Malkia Devich-Cyril is an award-winning activist, a writer, and a public speaker on the issues of digital rights, narrative power, black liberation and collective grief. Devich-Cyril, now a senior fellow at MediaJustice and the organization’s founding executive director, was a participant in Kopkind’s political camp in 2002.

Scenes From a Pandemic is a Kopkind/Nation magazine collaboration. This piece orig-inally appeared on The Nation‘s website on June 16, 2021. We thank Katrina vanden Heuvel, D.D. Guttenplan and the Nation crew.

Bonus: Oh, ‘Tis Love, ‘Tis Love …

Costume Ball, Berlin (detail), Jeanne Mammen, one of many depictions of the lives and loves of queer women made by the artist before she was banned by the Nazis and much of her work destroyed.

As we near the close of June and the fifty-second anniversary of the Stonewall Riot, which began June 28, 1969, we celebrate not just the pioneers and present-day activists of the modern lgbtq freedom movement but all those who for all time, in all parts of the world, followed their heart’s same-sex desire. Here, below, a few clips from John Scagliotti’s wonderful film Before Homosexuals: From Ancient Times to Victorian Crimes, a prequel to Before Stonewall. For more information about the film, to arrange educational or other screenings and to view the trailer, click here. (Because these clips are high resolution, you may have to pause for a bit after pressing play to allow for buffering.) And now, the clips!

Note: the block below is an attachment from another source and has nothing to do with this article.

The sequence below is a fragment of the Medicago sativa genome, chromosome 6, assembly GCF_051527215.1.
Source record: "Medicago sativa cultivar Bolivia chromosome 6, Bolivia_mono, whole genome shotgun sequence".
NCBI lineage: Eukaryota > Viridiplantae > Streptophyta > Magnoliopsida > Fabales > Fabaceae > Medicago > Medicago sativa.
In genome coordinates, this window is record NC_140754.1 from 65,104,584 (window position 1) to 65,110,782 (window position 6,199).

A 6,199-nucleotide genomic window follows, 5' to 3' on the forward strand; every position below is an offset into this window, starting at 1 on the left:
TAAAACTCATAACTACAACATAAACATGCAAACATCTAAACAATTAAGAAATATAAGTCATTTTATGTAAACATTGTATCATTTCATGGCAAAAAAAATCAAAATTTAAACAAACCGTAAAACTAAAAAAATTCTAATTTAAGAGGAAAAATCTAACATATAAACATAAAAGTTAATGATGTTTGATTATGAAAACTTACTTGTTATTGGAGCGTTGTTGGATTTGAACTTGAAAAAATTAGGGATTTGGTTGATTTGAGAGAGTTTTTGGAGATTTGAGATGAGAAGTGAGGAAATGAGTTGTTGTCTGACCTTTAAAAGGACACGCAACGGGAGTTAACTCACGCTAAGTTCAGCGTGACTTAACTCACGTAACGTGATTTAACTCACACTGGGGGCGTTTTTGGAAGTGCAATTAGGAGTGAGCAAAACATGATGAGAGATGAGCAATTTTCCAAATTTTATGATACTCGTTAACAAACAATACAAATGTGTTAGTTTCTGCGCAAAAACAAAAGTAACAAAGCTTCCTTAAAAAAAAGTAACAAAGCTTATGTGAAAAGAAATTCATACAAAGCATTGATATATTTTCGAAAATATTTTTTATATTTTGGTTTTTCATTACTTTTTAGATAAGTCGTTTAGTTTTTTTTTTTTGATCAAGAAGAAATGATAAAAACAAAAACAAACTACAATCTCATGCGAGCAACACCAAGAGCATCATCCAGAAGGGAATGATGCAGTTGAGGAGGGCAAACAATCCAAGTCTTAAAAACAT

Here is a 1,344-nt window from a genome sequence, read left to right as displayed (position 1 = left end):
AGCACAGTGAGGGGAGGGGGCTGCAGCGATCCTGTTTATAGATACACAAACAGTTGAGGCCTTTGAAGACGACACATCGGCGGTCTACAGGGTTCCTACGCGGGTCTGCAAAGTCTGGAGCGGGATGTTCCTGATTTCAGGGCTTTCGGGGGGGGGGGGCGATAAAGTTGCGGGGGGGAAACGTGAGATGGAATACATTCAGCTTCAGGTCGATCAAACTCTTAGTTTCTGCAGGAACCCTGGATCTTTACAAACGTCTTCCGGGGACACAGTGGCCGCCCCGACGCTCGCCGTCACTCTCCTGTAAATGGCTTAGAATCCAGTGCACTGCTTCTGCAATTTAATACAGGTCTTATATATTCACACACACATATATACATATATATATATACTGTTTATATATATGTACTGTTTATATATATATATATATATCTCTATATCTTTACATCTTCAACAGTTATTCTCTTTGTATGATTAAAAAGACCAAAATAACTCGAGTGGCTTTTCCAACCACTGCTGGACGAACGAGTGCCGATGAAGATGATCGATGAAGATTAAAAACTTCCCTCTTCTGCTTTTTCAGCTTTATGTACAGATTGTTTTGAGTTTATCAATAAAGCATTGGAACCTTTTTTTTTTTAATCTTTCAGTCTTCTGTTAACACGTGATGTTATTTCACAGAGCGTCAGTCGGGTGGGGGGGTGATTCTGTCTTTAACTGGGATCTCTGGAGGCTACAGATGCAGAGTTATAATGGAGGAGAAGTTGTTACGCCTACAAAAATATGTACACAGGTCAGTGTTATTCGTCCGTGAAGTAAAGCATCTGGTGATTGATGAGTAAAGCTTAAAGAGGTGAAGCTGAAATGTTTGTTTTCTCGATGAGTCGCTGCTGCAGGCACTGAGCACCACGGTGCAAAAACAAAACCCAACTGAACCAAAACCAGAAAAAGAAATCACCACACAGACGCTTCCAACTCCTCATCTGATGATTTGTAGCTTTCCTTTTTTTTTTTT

Click here: on Astypalaia’s ancient erotic graffiti.

(photo: Helen Smith)

Click here: on lesbian love spells in ancient Rome.

Still from Before Homosexuals.

Click here: on Florence and the verb ‘to Florence’.

‘I don’t think we’re in Florence anymore’: John with fig-leafed replica of David in Reno, Nevada (photo: JoAnn Wypijewski)